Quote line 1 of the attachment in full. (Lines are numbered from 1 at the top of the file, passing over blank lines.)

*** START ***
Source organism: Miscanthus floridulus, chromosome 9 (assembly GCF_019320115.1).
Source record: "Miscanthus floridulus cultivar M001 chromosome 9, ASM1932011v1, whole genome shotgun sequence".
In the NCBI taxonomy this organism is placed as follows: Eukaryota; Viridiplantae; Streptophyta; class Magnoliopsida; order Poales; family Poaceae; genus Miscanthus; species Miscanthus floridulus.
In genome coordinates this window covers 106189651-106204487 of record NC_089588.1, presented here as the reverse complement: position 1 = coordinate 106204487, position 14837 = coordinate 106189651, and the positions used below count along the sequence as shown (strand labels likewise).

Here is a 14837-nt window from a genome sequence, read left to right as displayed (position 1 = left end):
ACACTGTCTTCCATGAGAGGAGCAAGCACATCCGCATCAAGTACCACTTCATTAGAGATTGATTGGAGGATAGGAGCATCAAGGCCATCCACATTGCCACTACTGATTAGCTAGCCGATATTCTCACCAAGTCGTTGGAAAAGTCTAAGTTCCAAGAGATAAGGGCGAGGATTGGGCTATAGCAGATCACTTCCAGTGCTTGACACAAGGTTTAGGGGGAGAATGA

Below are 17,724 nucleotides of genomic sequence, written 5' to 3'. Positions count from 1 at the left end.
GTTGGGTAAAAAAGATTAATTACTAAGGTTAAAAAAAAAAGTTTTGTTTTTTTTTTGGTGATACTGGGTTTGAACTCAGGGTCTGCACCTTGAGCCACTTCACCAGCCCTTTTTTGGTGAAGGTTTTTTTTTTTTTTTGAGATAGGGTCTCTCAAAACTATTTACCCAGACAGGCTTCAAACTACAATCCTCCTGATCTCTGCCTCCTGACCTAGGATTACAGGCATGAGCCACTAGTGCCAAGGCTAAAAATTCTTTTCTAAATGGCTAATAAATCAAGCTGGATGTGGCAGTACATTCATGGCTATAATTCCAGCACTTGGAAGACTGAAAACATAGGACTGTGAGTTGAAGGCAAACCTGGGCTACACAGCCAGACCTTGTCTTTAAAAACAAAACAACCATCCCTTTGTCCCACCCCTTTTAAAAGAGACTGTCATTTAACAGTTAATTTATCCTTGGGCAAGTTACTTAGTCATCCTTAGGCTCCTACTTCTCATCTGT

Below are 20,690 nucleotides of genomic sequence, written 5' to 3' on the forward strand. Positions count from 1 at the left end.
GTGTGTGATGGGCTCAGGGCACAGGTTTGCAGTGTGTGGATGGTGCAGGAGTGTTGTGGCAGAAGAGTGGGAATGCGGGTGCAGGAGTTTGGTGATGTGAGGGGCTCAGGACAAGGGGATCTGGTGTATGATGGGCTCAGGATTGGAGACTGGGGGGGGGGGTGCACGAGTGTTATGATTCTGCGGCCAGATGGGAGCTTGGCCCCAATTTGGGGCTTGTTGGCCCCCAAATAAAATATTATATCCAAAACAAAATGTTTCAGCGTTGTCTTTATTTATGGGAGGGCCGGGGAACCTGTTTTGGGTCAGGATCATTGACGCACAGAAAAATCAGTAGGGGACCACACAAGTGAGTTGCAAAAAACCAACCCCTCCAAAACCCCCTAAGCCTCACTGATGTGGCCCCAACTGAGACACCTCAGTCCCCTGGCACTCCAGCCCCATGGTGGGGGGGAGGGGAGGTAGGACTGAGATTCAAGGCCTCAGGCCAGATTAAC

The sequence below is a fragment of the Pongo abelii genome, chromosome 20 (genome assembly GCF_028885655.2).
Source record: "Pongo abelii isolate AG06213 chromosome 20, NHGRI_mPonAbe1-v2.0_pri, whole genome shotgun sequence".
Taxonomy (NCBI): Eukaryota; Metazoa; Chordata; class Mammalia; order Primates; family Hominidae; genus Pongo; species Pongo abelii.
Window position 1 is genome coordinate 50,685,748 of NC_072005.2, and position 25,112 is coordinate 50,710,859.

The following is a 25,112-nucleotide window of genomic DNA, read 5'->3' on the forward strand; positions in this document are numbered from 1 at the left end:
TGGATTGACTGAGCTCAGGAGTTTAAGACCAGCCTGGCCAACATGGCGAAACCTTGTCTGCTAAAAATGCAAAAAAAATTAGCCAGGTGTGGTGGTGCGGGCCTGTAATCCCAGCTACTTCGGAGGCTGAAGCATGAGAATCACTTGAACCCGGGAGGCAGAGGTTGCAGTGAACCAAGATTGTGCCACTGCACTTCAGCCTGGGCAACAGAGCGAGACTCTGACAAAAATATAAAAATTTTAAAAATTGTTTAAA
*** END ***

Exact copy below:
Source organism: Miscanthus floridulus, chromosome 9 (assembly GCF_019320115.1).